Monument Valley Photo Workshop 2022
Monument Valley in Utah is one of the most recognizable and unique locations on Earth. Deep in the heart of the Navajo Nation, the Monument Valley Navajo Tribal Park preserves the rich history of the Navajo people going back to before the turn of the century.
In May 2022, Lerro Photography sponsored two photography workshops at Monument Valley. The workshops were greatly anticipated by the photographers with the park having been closed since the spring of 2020 due to the ongoing pandemic.
One of the advantages of attending the workshop is that we were able to photograph locations within the park that the general public cannot go to without a Navajo guide. We also emphasized human interest photo opportunities of the Navajo culture, especially a particular family that lives within the park.
A special highlight of our workshop was that we were allowed to camp on private property and sleep in a hogan. A hogan is a traditional Navajo home constructed of wooden poles, tree bark, and mud. The hogan not only acted as a place to sleep and hang out between shots but was also a beautiful backdrop for our photos.
Something that always plays a role in landscape photography is the weather. Although the two workshops were intended to be identical, we had to make some variations to accommodate the changing forecast. Both workshops started with evening/sunset shots of the dunes around the Mittens. The dramatic side-lighting helped create countless shadows in the sand, plus it made the red rock formations glow against the blue sky. The wind was blowing the sand around which added some atmosphere to the scene.
The following morning, we woke up around 1:30 am to hike to and photograph the rising Milky Way above the Mittens. A few clouds were on the horizon, but we managed to get a few spectacular shots before the clouds got thicker. Around 5:00 am, the horizon started to glow, and we traveled to an overlook location where we photographed a Navajo horse rider at sunrise. The workshop groups could not have asked for a better scene, as both groups had an amazing sunrise. It was the perfect mix of clouds and color and having a great horse rider also helps. After sunrise, we returned to the hogan and got a few more shots of the horse and rider with the surrounding landscape.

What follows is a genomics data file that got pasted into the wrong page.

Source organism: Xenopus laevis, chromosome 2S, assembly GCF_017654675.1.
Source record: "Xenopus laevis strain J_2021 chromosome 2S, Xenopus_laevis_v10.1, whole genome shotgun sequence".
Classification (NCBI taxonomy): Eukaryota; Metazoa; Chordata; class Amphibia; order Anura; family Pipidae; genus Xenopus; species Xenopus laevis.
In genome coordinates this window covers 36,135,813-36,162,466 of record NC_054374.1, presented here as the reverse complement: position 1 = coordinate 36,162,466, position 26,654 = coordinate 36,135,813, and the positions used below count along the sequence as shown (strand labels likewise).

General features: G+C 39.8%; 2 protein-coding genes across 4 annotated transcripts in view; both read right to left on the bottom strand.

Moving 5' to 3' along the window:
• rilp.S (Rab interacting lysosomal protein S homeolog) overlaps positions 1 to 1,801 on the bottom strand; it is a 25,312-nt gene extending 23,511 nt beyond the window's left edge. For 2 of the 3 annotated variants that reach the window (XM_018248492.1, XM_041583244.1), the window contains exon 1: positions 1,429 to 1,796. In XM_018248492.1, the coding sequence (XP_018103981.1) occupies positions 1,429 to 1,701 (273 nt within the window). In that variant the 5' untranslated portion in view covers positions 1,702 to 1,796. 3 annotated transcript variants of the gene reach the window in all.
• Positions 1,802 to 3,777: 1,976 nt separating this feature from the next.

We then took an extended and much-needed midday break to be well-rested for the sunset and night shots. The sunset provided us with great photo opportunities of the famous Forrest Gump panorama featuring the road leading toward the park. After a few more hours of rest, we traveled via tour jeep to the Totem Pole and dunes to photograph the Milky Way rising into the scene. I had scouted several locations earlier in the week so we knew where the best dunes would be. After a short hike, we set up our tripods and began shooting. We arranged a predetermined area where we could shoot so we wouldn’t get in each other’s way. As we shot our pictures, the Milky Way slowly drifted up and to the right, giving the photographers different options to walk around and incorporate the sky with the dunes.
After capturing some amazing night pictures, we stayed at the Totem Pole for sunrise. Sunrise did not disappoint as a few high-level clouds glowed in the sky.
In the afternoon, we set up photo scenes with the Navajo family. They were dressed in traditional Navajo clothing and demonstrated wool weaving, crushing grain with rocks, and setting hair. Portraits were also shot both outside and inside the hogan. During this time, the photographers learned how to use the natural light entering from the hogan’s top sun window and the side door. Using the natural light in addition to both light sources created different lighting effects on their face and bodies. The photographers also learned that small changes in posture can create different moods in their photos.
The weather would strike again with very high winds toward the end of each photo workshop, causing us to change our plans. The original plan for both groups was to take photos at the Hunts Mesa overlook; however, drifting sands covered the backroads needed to get there. Our final sunset was a bust as the winds were so strong that we were getting blasted by the sands. We were able to make up for the loss of the Hunts Mesa photos with each group getting additional photo opportunities in different areas of the park. For the first group, we enjoyed an extra night of Milky Way photography since the clouds cleared and the wind died down. The second group took a jeep tour deep into the backcountry so we could photograph several arches and other rock formations.
These workshops are not just about learning to take great photos; they are about exploring new places and friendships. I appreciated the camaraderie during the workshops, as with our downtime, we enjoyed a bonfire and time relaxing in the hogan. We also spent time swapping photography stories and learning the history of the area from our Navajo guide.
If you missed out on the workshops this year, don’t worry. Monument Valley is one of my favorite places to photograph and we plan on going back again next year.
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